The partial L1 sequence segment encompassed by the common primers MY11/09 is the most widely used for HPV PCR amplification and therefore accounts for most of the novel HPV sequences. We performed an alignment of this region (by using the ClustalW 1.7 program, followed by phylogenetic analysis by DNADIST and NEIGHBOR in the Phylogeny Inference Package, version 3.572; Phylip) (10) including all the sequences of typed and novel HPVs available in public databases, in order to produce an updated phylogeny of HPVs. All untyped sequences from putative novel HPVs were included for the alignment, whereas for each typed HPV only the prototype was included. Figure Figure11 shows the phylogenetic trees of supergroup A (mucosal) HPVs. The shaded sequences represent the putative novel HPVs described in this work. In panel A (relative to the MY region), three of these sequences (HANOA464, HAN1112, and candHPV87) cluster in the A3 group together with other sequences yet to be defined, such as HPVXS4 (which seems to be a candHPV87 strain), CP8304 or L1AE7, CP6108 or L1AE6, HPGA6053, and HPA012757. HAN2500 clusters in the A8 group together with AF070938 (same HPV type). HANHD25 clusters in the A10 group, while HAN1353, together with JC9710 (same type), and CP8304 and L1AE7 (both belonging to the same type) apparently are in a group as-yet undefined. The complete candHPV87 genome was also aligned with 48 complete supergroup A HPV genomes available in data banks. Figure Figure1b1b shows the phylogenetic relationships of the complete HPV genomes. candHPV87 clusters in group A3, which also includes HPV61, HPV62, HPV72, HPV83, and HPV84, sharing maximum similarity (18% divergence) with HPV 84 and satisfying the criteria for a new HPV type (8). After this paper was submitted for publication, a novel A3 HPV type (designated candHPV86) has been described; candHPV86 is closely related to candHPV87 (86% homology) (36).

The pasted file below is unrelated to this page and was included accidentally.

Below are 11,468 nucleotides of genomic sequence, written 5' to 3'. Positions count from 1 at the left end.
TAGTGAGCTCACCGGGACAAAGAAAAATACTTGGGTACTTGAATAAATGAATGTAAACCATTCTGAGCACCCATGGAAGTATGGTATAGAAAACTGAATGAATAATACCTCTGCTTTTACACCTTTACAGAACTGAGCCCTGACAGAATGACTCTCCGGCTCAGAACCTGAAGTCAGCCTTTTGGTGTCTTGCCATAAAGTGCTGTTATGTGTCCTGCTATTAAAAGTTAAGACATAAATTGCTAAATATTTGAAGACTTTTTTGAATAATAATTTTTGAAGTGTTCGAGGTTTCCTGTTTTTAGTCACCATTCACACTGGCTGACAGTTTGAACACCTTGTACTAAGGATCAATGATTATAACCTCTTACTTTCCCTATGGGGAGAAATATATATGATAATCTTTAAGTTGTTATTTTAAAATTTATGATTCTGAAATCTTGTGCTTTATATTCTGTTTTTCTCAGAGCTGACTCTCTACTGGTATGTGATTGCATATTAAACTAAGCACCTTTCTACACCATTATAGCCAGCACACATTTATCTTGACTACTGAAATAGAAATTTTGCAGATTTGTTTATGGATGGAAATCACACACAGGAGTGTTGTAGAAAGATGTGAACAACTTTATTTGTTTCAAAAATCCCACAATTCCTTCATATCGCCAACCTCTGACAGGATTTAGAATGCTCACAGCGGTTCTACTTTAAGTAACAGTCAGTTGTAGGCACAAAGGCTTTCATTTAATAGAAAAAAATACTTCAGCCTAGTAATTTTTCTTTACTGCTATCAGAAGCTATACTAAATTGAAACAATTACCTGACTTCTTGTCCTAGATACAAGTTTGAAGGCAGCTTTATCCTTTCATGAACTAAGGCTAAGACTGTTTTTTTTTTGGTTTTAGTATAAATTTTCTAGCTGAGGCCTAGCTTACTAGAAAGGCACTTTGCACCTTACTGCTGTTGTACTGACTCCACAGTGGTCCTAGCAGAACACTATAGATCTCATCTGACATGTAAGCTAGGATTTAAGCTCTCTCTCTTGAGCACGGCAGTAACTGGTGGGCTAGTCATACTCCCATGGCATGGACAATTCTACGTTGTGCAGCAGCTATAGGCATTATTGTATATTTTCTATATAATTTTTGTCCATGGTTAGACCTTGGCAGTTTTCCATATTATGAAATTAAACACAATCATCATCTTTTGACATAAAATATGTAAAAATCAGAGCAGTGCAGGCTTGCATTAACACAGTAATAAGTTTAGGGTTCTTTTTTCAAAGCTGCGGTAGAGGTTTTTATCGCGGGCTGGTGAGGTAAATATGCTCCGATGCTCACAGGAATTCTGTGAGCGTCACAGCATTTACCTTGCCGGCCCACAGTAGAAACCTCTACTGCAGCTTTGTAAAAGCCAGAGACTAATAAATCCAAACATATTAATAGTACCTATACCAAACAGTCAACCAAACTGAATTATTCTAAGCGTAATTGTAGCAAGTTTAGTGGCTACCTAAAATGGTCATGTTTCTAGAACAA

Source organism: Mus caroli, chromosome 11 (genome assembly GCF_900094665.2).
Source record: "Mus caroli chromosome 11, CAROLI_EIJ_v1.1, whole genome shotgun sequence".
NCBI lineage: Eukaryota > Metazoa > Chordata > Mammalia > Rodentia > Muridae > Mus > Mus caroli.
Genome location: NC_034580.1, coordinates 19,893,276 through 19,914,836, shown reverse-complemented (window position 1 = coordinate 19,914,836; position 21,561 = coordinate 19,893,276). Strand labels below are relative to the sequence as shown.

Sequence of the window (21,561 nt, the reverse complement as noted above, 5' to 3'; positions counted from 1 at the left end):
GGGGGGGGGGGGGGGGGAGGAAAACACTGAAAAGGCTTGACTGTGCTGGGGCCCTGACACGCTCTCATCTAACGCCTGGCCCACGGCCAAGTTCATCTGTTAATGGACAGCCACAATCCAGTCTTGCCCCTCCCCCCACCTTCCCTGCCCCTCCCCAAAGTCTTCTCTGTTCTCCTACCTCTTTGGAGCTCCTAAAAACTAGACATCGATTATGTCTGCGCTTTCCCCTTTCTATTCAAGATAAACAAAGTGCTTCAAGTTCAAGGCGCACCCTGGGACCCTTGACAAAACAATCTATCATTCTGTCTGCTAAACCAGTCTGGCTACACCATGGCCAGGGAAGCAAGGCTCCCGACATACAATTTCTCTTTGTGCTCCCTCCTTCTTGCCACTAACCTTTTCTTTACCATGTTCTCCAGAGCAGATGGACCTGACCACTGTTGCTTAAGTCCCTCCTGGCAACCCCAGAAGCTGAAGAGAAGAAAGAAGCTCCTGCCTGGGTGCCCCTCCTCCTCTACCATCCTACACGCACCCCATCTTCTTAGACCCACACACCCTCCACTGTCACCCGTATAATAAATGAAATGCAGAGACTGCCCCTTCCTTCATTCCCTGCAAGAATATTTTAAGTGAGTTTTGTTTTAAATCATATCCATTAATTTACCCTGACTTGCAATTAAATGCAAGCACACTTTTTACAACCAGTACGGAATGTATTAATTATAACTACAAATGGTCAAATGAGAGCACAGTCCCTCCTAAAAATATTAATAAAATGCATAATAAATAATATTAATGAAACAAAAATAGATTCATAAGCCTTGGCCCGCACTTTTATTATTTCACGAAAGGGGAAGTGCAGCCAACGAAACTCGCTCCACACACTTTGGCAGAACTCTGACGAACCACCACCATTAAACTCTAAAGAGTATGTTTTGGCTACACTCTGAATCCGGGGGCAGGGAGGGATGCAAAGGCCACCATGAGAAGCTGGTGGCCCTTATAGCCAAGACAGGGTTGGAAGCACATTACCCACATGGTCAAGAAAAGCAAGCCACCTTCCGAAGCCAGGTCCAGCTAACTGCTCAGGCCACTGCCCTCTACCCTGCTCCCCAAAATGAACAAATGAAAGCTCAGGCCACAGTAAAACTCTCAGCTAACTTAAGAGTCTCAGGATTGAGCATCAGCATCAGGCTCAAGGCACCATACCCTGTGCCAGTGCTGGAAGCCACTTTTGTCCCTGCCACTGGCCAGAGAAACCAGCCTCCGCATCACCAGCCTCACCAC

FIG. 1FIG. 1